Open Thread: Ana Is Back!

I'm back in my own bed tonight, ya'll! Yay! Did you miss me? (It was almost like I never left, I hope!)

Trip report while I'm still conscious enough to type: Hawaii was lovely, and I feel really privileged and lucky to have been able to go. The beach was gorgeous; the sand was yellow, the sea was a clear deep blue, and the air smelled warm and fresh and clean. (Except when people were smoking. Which is... a thing now? I've never seen so many smokers in one place. It was like being in an 80's film noir, but significantly more sunny. I confess to being sensitive to smoke, but I didn't mind in Hawaii -- the breeze always carried the smoke away.)

We stayed in a 25-floor hotel that was tiny but very comfortable, although I was annoyed that the "free Wi-Fi" advertised on the website was actually "free Wi-Fi by the pool" and the room internet was (a) corded, (b) cost $10 a day, and (c) hard-coded itself to one computer only, which meant that Husband was forced to learn how to tether his laptop to his phone. But that worked out alright. Funny enough, the hotel elevator system worked on a card-key scanning model: you scanned your room key and you were assigned an elevator. The elevator would only stop at the pre-scanned floors, and there wasn't an emergency stop button (unless you had the firefighter key), which serves as further proof that Richard Dawkins doesn't know everything about hotel elevators and how to exit them. Just in case we needed another reason.

We spent a lot of time in our room so that I could rest (and read blog comments and I hope there are no hard feelings left over from the GRRM discussion! This is the part of deconstruction I worry about: eventually I will alienate everyone on earth and then where will I be? *frets*) and so Husband could program. Let no one say we don't know how to conduct an almost-2-years-late honeymoon in style! When we weren't resting, we spent a lot of time swimming in the ocean (brisk!) and some short time sleeping on the sand (not so long as to get burned). We also went to an absolutely incredible luau show, went for a submarine tour, and then -- and I want to stress this was Husband's idea -- stopped at a teddy bear museum that appeared to be run by a grown-up and utterly delightful Luna Lovegood.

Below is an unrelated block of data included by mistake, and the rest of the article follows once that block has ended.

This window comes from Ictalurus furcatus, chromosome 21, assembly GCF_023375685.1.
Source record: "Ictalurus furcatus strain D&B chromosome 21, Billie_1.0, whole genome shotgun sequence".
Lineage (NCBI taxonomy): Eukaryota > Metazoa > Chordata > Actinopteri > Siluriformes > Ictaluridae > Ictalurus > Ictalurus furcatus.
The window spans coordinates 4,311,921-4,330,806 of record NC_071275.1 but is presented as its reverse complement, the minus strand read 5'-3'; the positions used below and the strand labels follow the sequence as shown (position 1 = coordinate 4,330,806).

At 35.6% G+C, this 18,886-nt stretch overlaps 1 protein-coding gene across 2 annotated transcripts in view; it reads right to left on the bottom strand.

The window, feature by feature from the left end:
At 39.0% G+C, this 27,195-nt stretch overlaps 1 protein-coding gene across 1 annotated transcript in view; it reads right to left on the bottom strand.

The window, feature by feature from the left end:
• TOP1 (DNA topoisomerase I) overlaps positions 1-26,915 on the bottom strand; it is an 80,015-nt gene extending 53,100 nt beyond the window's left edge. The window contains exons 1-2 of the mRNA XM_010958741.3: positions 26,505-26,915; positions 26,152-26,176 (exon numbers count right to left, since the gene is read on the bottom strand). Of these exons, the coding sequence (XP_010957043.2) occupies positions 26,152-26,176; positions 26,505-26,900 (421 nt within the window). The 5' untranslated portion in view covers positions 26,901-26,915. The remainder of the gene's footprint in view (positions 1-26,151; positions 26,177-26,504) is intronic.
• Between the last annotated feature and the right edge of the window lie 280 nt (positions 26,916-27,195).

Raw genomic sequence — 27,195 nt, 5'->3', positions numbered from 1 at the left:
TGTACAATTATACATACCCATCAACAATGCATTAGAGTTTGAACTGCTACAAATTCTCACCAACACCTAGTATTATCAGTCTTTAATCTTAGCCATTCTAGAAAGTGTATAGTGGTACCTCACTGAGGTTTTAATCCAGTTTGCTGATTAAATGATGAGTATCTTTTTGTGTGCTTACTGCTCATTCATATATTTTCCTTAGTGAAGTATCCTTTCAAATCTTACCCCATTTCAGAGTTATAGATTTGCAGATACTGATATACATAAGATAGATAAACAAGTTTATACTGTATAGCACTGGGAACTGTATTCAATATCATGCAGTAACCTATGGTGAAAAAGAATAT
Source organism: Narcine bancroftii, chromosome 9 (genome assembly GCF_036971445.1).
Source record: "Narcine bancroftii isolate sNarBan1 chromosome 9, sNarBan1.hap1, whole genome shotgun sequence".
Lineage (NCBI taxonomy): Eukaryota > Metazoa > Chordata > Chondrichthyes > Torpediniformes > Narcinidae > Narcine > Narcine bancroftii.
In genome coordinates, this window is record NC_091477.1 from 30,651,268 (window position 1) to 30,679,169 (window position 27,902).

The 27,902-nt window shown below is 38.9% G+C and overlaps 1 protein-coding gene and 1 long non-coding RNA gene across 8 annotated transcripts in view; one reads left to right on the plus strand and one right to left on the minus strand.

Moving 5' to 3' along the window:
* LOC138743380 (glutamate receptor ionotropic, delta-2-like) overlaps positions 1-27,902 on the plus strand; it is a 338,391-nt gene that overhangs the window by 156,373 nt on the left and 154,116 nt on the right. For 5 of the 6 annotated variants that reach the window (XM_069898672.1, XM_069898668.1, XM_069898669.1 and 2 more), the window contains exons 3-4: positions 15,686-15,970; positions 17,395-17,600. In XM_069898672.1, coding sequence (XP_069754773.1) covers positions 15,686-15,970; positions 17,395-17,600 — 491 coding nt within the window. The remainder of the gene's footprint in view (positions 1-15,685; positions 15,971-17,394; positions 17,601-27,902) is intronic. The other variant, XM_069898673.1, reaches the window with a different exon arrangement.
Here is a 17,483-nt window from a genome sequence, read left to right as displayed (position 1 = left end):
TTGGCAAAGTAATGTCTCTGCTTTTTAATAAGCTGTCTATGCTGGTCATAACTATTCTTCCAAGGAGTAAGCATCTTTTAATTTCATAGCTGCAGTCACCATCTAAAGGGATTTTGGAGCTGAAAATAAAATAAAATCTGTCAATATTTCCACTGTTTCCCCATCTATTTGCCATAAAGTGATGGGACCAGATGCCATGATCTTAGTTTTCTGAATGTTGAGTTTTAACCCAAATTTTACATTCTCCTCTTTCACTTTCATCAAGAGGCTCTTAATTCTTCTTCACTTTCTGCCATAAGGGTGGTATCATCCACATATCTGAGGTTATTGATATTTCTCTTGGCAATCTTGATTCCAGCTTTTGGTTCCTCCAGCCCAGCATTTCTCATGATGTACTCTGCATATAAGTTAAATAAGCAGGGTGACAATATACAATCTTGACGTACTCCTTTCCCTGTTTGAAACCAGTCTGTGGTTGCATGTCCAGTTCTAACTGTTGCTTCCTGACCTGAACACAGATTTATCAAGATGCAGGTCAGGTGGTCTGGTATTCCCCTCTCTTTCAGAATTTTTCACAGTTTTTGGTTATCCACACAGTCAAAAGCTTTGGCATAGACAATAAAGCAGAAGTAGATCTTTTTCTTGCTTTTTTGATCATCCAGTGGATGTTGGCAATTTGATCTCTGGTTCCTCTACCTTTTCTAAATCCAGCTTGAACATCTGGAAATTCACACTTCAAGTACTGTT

The submarine tour was especially interesting, although I was distressed to learn that at a 100 foot depth, the red spectrum of visible light has given up entirely and gone home, which means that Disney's "The Little Mermaid" movie is apparently a touch inaccurate for Ariel's hair to be a vibrant shade of red like that. Also it's possible -- although I'm not admitting this directly -- that while standing on the pitching deck of the submarine, I might have made a joke about Bella Swan and the number of times she would have fallen overboard at that point. Let the record show that I'm not humorless, I'm just utterly hypocritical. *shame*

Not everything on the trip was delightful. I was saddened by the large number of homeless people we saw sleeping on the streets in groups, and it really brought me back to the whole economy question at large and how lots of people are seriously hurting right now. I know I avoid a lot of that on the blog because I find current events to be the most depressing things ever, but here it was and I don't want to pretend it doesn't exist.